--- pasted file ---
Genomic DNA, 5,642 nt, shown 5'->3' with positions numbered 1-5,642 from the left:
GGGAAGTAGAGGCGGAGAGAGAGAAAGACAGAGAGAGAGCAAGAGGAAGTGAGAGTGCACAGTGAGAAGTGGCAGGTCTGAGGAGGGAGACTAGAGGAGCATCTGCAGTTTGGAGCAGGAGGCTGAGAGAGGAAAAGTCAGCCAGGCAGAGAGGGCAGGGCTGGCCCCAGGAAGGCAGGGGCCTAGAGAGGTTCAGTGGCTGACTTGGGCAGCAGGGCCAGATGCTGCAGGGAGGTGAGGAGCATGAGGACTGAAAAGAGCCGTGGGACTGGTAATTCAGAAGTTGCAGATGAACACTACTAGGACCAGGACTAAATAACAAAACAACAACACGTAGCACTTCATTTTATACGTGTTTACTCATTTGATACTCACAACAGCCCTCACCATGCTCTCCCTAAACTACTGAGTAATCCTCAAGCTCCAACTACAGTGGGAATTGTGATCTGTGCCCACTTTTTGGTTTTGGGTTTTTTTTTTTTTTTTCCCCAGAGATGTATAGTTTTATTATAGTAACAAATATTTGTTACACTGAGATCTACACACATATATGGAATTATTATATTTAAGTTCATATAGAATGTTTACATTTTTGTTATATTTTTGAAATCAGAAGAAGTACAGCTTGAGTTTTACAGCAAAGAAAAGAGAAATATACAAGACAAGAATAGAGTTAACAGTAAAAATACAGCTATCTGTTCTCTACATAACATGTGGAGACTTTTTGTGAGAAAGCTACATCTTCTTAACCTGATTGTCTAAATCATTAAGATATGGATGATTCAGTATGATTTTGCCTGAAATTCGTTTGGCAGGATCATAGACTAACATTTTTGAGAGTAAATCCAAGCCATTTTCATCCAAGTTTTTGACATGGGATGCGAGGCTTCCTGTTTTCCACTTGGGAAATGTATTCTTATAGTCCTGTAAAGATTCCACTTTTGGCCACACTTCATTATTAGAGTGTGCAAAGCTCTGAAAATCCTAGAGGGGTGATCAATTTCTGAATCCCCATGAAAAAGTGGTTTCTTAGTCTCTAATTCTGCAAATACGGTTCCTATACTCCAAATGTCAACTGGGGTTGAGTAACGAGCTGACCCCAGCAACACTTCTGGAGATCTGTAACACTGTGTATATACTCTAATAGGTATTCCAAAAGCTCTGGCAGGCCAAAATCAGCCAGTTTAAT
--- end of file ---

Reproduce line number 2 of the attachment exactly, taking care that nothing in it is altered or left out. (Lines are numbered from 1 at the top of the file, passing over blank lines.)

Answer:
GGGAAGTAGAGGCGGAGAGAGAGAAAGACAGAGAGAGAGCAAGAGGAAGTGAGAGTGCACAGTGAGAAGTGGCAGGTCTGAGGAGGGAGACTAGAGGAGCATCTGCAGTTTGGAGCAGGAGGCTGAGAGAGGAAAAGTCAGCCAGGCAGAGAGGGCAGGGCTGGCCCCAGGAAGGCAGGGGCCTAGAGAGGTTCAGTGGCTGACTTGGGCAGCAGGGCCAGATGCTGCAGGGAGGTGAGGAGCATGAGGACTGAAAAGAGCCGTGGGACTGGTAATTCAGAAGTTGCAGATGAACACTACTAGGACCAGGACTAAATAACAAAACAACAACACGTAGCACTTCATTTTATACGTGTTTACTCATTTGATACTCACAACAGCCCTCACCATGCTCTCCCTAAACTACTGAGTAATCCTCAAGCTCCAACTACAGTGGGAATTGTGATCTGTGCCCACTTTTTGGTTTTGGGTTTTTTTTTTTTTTTTCCCCAGAGATGTATAGTTTTATTATAGTAACAAATATTTGTTACACTGAGATCTACACACATATATGGAATTATTATATTTAAGTTCATATAGAATGTTTACATTTTTGTTATATTTTTGAAATCAGAAGAAGTACAGCTTGAGTTTTACAGCAAAGAAAAGAGAAATATACAAGACAAGAATAGAGTTAACAGTAAAAATACAGCTATCTGTTCTCTACATAACATGTGGAGACTTTTTGTGAGAAAGCTACATCTTCTTAACCTGATTGTCTAAATCATTAAGATATGGATGATTCAGTATGATTTTGCCTGAAATTCGTTTGGCAGGATCATAGACTAACATTTTTGAGAGTAAATCCAAGCCATTTTCATCCAAGTTTTTGACATGGGATGCGAGGCTTCCTGTTTTCCACTTGGGAAATGTATTCTTATAGTCCTGTAAAGATTCCACTTTTGGCCACACTTCATTATTAGAGTGTGCAAAGCTCTGAAAATCCTAGAGGGGTGATCAATTTCTGAATCCCCATGAAAAAGTGGTTTCTTAGTCTCTAATTCTGCAAATACGGTTCCTATACTCCAAATGTCAACTGGGGTTGAGTAACGAGCTGACCCCAGCAACACTTCTGGAGATCTGTAACACTGTGTATATACTCTAATAGGTATTCCAAAAGCTCTGGCAGGCCAAAATCAGCCAGTTTAAT